Statistics, Facts, Reports on PDF vs. HTML

1 Feb 2008 - 8:35am
8 years ago
6 replies
1988 reads
Adam Connor

I am working to make the case to some of my company's IT professionals
that the decision to go with PDF delivery for certain reports rather
than HTML is a bad one.

I've read all of Nielson's articles on PDFs as well as rebuttals by
various individuals (where they only seem to point out that PDFs can do
more than just be for print; include hyperlinks, interactive forms, etc.
but not that they do these things well enough to remove usability

Can anyone else point me to statistics or reports on PDF vs. HTML and
PDF for onscreen reading. I myself believe very strongly that PDFs have
a certain place on the web and that mimicking web functionality is not
it, but the more ammo I go in with the better.

Adam Connor
User Experience Specialist, CUA
User Experience Services (UXS)
aconnor at

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1 Feb 2008 - 11:54am
Jeff Seager

Great question!

The decision _may not_ be a bad one, actually, depending on the
specifics. A lot of it depends on how you've set up the PDF, which
may be somewhat inaccessible by default. Adobe has made some
significant effort to help with these concerns, but it's something
many people don't bother about.

For a start, see these resources:

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2 Feb 2008 - 10:54am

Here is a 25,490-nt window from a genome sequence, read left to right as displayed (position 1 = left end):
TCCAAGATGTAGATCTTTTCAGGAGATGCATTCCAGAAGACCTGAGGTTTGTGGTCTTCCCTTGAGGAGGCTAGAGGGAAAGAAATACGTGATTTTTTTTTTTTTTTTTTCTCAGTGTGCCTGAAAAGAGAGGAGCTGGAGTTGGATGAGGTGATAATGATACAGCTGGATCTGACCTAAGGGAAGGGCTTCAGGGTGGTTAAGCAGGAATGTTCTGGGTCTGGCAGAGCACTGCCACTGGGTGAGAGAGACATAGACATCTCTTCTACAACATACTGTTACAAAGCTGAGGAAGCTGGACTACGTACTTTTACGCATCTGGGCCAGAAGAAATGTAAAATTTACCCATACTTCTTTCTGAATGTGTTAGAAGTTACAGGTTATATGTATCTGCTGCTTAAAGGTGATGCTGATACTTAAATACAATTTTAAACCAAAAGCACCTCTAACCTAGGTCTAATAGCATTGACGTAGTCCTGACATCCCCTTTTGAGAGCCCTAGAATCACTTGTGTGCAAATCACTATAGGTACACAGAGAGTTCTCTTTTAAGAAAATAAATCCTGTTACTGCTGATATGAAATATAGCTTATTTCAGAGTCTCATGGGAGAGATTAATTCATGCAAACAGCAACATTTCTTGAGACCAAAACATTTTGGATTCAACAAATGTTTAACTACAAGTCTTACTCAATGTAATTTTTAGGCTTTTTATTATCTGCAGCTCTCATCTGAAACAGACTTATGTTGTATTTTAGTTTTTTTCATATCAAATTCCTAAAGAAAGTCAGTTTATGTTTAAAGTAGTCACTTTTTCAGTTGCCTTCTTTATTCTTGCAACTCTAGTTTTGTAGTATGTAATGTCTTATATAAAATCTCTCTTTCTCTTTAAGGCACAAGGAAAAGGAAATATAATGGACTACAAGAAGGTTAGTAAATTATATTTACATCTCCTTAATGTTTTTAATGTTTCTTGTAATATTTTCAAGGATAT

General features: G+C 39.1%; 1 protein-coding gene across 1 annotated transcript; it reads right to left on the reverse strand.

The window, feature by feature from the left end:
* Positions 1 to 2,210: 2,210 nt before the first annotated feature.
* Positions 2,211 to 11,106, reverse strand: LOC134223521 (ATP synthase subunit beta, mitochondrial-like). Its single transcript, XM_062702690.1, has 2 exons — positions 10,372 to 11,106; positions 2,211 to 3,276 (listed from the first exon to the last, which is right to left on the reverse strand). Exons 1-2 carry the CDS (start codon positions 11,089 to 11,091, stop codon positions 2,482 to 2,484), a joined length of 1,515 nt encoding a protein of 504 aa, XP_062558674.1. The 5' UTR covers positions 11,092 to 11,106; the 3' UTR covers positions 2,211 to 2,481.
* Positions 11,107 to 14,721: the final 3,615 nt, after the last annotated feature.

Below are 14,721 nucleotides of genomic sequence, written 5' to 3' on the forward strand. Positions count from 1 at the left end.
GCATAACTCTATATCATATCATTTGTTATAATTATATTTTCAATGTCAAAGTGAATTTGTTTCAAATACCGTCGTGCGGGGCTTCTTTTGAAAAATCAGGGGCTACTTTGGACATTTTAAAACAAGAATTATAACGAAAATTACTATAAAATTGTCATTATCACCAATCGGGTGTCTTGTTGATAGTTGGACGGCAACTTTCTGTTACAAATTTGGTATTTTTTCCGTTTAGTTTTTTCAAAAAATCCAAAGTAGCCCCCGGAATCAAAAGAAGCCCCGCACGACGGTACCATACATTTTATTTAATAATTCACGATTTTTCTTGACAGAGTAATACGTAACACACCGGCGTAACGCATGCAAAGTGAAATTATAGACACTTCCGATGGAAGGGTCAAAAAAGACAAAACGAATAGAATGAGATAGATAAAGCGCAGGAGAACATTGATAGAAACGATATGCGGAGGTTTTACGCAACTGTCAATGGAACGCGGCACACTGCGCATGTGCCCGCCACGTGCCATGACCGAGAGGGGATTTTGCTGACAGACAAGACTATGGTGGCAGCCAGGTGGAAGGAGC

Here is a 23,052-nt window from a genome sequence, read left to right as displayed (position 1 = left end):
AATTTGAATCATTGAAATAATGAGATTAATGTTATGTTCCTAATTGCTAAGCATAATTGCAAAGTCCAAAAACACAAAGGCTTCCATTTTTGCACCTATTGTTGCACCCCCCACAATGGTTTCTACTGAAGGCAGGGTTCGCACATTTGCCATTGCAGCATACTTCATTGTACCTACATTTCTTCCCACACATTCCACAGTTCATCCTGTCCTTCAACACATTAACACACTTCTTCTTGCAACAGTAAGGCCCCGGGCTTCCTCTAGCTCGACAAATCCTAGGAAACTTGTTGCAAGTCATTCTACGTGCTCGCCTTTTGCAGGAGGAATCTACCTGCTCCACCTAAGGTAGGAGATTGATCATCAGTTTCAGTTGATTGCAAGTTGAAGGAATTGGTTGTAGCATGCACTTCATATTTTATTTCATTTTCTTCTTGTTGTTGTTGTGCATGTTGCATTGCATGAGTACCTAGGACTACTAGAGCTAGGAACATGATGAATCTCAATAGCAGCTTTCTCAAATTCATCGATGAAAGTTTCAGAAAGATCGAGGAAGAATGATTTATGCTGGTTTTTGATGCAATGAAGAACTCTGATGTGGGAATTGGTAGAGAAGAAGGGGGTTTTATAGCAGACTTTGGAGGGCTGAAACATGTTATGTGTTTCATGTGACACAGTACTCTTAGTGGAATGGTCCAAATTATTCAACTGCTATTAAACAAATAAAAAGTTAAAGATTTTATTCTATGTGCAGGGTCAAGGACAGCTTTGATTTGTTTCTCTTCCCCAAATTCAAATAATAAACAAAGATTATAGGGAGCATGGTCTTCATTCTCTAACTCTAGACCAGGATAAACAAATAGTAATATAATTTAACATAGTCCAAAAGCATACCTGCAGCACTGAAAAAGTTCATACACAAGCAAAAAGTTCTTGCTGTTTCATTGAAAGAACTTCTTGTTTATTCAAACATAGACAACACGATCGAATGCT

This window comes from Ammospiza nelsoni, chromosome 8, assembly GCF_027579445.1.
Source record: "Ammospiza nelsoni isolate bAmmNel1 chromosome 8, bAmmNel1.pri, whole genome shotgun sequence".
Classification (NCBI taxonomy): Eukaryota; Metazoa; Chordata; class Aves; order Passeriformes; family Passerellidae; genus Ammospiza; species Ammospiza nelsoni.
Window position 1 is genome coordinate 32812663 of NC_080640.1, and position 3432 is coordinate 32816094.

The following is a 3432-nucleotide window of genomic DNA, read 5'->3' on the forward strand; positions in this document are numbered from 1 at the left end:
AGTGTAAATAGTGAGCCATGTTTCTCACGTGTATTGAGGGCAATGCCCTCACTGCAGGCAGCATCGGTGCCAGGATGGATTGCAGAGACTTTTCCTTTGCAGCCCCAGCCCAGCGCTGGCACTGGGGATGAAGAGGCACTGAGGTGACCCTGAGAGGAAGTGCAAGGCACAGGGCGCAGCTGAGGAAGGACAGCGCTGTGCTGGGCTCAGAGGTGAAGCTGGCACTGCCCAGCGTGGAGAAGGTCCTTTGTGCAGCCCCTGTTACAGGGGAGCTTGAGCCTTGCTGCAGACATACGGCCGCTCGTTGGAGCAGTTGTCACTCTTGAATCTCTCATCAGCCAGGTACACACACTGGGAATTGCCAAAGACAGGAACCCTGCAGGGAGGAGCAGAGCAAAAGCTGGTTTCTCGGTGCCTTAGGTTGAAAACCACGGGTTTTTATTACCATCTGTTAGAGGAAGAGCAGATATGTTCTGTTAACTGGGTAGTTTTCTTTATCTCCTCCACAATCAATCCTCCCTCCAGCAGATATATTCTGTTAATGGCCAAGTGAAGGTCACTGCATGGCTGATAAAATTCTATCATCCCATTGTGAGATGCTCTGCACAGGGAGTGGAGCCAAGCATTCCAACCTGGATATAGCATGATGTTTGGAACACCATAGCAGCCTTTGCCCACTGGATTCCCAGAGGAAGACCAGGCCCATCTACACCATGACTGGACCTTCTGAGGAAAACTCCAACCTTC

Adam:"I myself believe very strongly that PDFs have a certain place
on the web and that mimicking web functionality is not it, but the
more ammo I go in with the better."

I accept that pov but until you've exported a
sketch/wireframe/interactive wireframe to pdf and sent it to a client
or used it for testing, dont exclude the format completely. Its a
very quick and painless workflow for rapid prototyping & review.

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Posted from the new

3 Feb 2008 - 6:37am
Bruce Esrig

Keep in mind that you might be able to get both.

If the source is written in DITA XML, you can output topics in
whatever combination you find necessary, and in multiple formats,
including HTML and PDF.

The barrier to general use is significant, since you have to put in
place special software (such as FrameMaker or a web-based tool) to
permit wysiwyg editing. The earliest adopters have been publishing
groups who are able to commit to coding in a new XML dialect, with
the expertise that requires.

That said, enterprises with substantial publishing needs are looking
at DITA quite seriously, and adoption appears to be taking off. It's
a language for authoring, organizing, and publishing lots of chunks of
information, especially information that has to be somewhat customized
depending on the audience. Its origins are in HTML markup and HTML
output. It now supports book-like outputs, and further enhancements
are in development.

There is a list of organizations that are working with DITA at

I don't make money on DITA (as of now ...) but I contributed to the
first release of the language through OASIS.

Bruce Esrig

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Posted from the new

4 Feb 2008 - 9:37am
Adam Connor

Thanks for the input everyone.

I completely realize that Adobe has made a lot of effort to include